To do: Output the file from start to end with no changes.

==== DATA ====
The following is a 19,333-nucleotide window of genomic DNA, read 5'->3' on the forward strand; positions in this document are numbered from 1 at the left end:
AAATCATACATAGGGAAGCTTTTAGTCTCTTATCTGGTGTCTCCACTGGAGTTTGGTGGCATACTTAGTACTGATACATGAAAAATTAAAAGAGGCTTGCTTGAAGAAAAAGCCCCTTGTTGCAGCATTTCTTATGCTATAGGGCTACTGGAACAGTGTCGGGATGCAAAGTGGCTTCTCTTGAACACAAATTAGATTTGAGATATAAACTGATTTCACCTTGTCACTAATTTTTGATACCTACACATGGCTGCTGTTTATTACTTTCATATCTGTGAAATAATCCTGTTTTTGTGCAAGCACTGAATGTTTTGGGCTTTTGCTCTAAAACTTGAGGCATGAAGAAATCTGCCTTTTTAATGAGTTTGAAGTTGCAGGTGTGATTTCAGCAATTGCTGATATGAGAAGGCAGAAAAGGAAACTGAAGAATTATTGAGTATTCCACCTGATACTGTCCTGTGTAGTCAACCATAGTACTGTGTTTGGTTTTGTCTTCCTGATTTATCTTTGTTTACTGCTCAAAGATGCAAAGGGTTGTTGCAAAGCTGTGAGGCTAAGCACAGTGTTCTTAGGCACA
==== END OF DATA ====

The following is a 19,333-nucleotide window of genomic DNA, read 5'->3' on the forward strand; positions in this document are numbered from 1 at the left end:
AAATCATACATAGGGAAGCTTTTAGTCTCTTATCTGGTGTCTCCACTGGAGTTTGGTGGCATACTTAGTACTGATACATGAAAAATTAAAAGAGGCTTGCTTGAAGAAAAAGCCCCTTGTTGCAGCATTTCTTATGCTATAGGGCTACTGGAACAGTGTCGGGATGCAAAGTGGCTTCTCTTGAACACAAATTAGATTTGAGATATAAACTGATTTCACCTTGTCACTAATTTTTGATACCTACACATGGCTGCTGTTTATTACTTTCATATCTGTGAAATAATCCTGTTTTTGTGCAAGCACTGAATGTTTTGGGCTTTTGCTCTAAAACTTGAGGCATGAAGAAATCTGCCTTTTTAATGAGTTTGAAGTTGCAGGTGTGATTTCAGCAATTGCTGATATGAGAAGGCAGAAAAGGAAACTGAAGAATTATTGAGTATTCCACCTGATACTGTCCTGTGTAGTCAACCATAGTACTGTGTTTGGTTTTGTCTTCCTGATTTATCTTTGTTTACTGCTCAAAGATGCAAAGGGTTGTTGCAAAGCTGTGAGGCTAAGCACAGTGTTCTTAGGCACA